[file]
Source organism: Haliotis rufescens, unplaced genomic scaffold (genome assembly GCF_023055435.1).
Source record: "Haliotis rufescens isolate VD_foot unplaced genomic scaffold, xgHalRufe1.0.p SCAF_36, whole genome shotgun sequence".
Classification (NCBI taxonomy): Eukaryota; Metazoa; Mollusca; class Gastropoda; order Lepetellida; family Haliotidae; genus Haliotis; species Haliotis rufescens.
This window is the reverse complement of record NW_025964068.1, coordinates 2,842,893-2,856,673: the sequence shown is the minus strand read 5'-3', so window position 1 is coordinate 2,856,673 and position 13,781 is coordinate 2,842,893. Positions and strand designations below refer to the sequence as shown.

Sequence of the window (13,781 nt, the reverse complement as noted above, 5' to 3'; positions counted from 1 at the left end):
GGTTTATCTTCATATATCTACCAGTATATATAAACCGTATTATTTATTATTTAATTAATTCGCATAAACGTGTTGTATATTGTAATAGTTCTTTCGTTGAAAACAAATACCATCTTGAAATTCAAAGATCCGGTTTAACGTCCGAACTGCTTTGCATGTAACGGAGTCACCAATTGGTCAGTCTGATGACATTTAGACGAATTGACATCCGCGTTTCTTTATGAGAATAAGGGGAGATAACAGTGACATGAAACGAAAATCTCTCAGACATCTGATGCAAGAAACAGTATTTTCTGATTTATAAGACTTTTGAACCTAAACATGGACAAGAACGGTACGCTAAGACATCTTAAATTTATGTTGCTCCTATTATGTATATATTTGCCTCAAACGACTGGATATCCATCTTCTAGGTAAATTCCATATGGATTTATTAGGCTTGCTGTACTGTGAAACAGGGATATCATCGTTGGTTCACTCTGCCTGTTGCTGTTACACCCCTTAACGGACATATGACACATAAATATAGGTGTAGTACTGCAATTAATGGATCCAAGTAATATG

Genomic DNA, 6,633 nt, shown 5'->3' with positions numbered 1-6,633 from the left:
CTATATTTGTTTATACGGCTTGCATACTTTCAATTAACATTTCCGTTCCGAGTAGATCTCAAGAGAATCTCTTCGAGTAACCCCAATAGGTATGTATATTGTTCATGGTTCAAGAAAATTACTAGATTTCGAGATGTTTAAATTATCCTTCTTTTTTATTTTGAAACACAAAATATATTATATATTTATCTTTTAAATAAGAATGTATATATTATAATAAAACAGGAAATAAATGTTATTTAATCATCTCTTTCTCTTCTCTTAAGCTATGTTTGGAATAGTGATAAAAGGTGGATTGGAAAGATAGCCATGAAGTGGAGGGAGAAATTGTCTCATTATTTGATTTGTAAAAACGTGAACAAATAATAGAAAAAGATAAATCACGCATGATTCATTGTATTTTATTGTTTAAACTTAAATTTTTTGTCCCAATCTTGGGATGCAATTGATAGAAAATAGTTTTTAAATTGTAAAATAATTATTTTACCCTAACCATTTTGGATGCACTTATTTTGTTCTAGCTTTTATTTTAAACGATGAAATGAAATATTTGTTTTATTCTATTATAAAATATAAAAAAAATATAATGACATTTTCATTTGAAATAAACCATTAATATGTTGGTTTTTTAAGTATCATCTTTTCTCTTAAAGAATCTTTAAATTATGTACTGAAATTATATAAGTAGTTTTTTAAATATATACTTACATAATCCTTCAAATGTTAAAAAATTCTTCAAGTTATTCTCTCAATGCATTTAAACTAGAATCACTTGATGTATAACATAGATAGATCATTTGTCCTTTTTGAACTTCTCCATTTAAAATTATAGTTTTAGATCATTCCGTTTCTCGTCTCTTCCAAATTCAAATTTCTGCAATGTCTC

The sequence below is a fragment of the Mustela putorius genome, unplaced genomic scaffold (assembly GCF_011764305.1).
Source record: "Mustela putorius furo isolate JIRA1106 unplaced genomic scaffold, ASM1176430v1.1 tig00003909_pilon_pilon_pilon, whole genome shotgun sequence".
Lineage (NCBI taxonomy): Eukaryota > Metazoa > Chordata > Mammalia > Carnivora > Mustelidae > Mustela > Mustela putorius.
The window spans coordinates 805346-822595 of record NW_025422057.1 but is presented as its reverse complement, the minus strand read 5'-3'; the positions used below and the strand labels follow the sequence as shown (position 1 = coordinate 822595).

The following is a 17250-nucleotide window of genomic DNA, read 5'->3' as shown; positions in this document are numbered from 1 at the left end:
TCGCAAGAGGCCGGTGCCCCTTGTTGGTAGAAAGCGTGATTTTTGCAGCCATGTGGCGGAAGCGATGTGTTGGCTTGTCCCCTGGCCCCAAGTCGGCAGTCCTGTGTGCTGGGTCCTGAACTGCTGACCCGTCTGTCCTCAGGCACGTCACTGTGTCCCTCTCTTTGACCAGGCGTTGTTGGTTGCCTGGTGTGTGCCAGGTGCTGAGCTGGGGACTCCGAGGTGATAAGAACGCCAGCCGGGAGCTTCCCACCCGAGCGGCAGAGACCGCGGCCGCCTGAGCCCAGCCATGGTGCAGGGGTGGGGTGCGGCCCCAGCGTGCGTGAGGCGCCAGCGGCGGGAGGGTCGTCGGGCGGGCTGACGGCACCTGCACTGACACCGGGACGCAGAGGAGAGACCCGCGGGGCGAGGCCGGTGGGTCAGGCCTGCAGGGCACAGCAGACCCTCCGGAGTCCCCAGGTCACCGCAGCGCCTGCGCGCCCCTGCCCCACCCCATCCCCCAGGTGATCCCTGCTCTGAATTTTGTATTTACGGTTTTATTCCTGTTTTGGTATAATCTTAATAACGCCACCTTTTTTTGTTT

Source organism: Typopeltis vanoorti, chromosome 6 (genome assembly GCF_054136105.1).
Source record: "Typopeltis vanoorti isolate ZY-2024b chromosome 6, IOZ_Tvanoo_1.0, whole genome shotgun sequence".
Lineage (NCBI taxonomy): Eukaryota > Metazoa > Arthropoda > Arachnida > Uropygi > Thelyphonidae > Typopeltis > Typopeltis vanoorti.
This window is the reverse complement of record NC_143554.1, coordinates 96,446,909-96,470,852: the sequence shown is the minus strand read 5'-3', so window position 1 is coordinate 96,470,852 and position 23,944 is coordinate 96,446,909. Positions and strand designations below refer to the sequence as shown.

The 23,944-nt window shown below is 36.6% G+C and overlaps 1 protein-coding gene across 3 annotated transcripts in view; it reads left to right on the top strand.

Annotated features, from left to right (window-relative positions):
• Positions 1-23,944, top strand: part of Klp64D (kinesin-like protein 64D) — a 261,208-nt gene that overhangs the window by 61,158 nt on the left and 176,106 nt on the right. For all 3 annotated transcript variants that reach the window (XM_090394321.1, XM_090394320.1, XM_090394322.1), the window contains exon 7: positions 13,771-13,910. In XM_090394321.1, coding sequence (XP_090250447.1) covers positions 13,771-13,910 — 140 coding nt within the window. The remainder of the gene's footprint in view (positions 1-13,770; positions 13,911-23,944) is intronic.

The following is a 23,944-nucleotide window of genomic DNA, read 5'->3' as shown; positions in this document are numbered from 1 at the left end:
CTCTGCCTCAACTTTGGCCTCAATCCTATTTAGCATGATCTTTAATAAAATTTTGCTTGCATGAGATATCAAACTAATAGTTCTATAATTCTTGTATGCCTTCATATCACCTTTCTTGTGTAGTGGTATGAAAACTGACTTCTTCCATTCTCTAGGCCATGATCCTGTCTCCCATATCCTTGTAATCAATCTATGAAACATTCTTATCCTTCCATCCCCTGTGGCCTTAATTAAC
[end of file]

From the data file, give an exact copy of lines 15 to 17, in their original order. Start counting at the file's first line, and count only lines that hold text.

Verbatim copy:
Source organism: Typopeltis vanoorti, chromosome 6 (genome assembly GCF_054136105.1).
Source record: "Typopeltis vanoorti isolate ZY-2024b chromosome 6, IOZ_Tvanoo_1.0, whole genome shotgun sequence".
Lineage (NCBI taxonomy): Eukaryota > Metazoa > Arthropoda > Arachnida > Uropygi > Thelyphonidae > Typopeltis > Typopeltis vanoorti.